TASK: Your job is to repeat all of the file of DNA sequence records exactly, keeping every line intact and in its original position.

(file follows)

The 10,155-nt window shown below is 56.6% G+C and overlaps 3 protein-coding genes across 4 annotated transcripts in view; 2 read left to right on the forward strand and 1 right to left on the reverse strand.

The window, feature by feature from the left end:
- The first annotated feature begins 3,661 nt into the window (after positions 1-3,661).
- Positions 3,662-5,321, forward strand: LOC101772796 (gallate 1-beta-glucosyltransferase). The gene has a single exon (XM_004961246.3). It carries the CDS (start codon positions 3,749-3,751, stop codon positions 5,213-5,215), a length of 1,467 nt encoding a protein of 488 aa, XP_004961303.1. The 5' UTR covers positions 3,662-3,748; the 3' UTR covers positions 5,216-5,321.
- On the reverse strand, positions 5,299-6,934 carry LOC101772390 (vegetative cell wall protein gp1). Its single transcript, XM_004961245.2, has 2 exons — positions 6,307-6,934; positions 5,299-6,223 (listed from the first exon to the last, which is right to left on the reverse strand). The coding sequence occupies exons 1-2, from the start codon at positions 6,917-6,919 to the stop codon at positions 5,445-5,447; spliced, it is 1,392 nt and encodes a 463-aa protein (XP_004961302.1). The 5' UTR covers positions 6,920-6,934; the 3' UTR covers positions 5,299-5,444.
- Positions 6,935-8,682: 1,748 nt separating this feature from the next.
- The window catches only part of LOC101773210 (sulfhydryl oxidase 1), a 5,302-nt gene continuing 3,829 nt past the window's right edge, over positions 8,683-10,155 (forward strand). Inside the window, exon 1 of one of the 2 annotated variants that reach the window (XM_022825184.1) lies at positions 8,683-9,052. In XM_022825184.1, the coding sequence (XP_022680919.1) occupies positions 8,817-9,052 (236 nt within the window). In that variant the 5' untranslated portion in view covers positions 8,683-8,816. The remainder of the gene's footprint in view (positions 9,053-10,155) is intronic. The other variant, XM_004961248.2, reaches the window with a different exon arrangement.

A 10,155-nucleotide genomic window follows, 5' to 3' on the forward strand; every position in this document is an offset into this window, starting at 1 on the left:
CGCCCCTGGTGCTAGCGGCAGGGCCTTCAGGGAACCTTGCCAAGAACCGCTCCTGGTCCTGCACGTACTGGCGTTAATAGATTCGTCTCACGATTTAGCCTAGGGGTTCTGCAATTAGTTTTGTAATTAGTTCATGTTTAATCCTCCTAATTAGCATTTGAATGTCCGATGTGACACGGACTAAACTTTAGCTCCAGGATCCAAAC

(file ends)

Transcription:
The 10,155-nt window shown below is 56.6% G+C and overlaps 3 protein-coding genes across 4 annotated transcripts in view; 2 read left to right on the forward strand and 1 right to left on the reverse strand.

The window, feature by feature from the left end:
- The first annotated feature begins 3,661 nt into the window (after positions 1-3,661).
- Positions 3,662-5,321, forward strand: LOC101772796 (gallate 1-beta-glucosyltransferase). The gene has a single exon (XM_004961246.3). It carries the CDS (start codon positions 3,749-3,751, stop codon positions 5,213-5,215), a length of 1,467 nt encoding a protein of 488 aa, XP_004961303.1. The 5' UTR covers positions 3,662-3,748; the 3' UTR covers positions 5,216-5,321.
- On the reverse strand, positions 5,299-6,934 carry LOC101772390 (vegetative cell wall protein gp1). Its single transcript, XM_004961245.2, has 2 exons — positions 6,307-6,934; positions 5,299-6,223 (listed from the first exon to the last, which is right to left on the reverse strand). The coding sequence occupies exons 1-2, from the start codon at positions 6,917-6,919 to the stop codon at positions 5,445-5,447; spliced, it is 1,392 nt and encodes a 463-aa protein (XP_004961302.1). The 5' UTR covers positions 6,920-6,934; the 3' UTR covers positions 5,299-5,444.
- Positions 6,935-8,682: 1,748 nt separating this feature from the next.
- The window catches only part of LOC101773210 (sulfhydryl oxidase 1), a 5,302-nt gene continuing 3,829 nt past the window's right edge, over positions 8,683-10,155 (forward strand). Inside the window, exon 1 of one of the 2 annotated variants that reach the window (XM_022825184.1) lies at positions 8,683-9,052. In XM_022825184.1, the coding sequence (XP_022680919.1) occupies positions 8,817-9,052 (236 nt within the window). In that variant the 5' untranslated portion in view covers positions 8,683-8,816. The remainder of the gene's footprint in view (positions 9,053-10,155) is intronic. The other variant, XM_004961248.2, reaches the window with a different exon arrangement.

A 10,155-nucleotide genomic window follows, 5' to 3' on the forward strand; every position in this document is an offset into this window, starting at 1 on the left:
CGCCCCTGGTGCTAGCGGCAGGGCCTTCAGGGAACCTTGCCAAGAACCGCTCCTGGTCCTGCACGTACTGGCGTTAATAGATTCGTCTCACGATTTAGCCTAGGGGTTCTGCAATTAGTTTTGTAATTAGTTCATGTTTAATCCTCCTAATTAGCATTTGAATGTCCGATGTGACACGGACTAAACTTTAGCTCCAGGATCCAAAC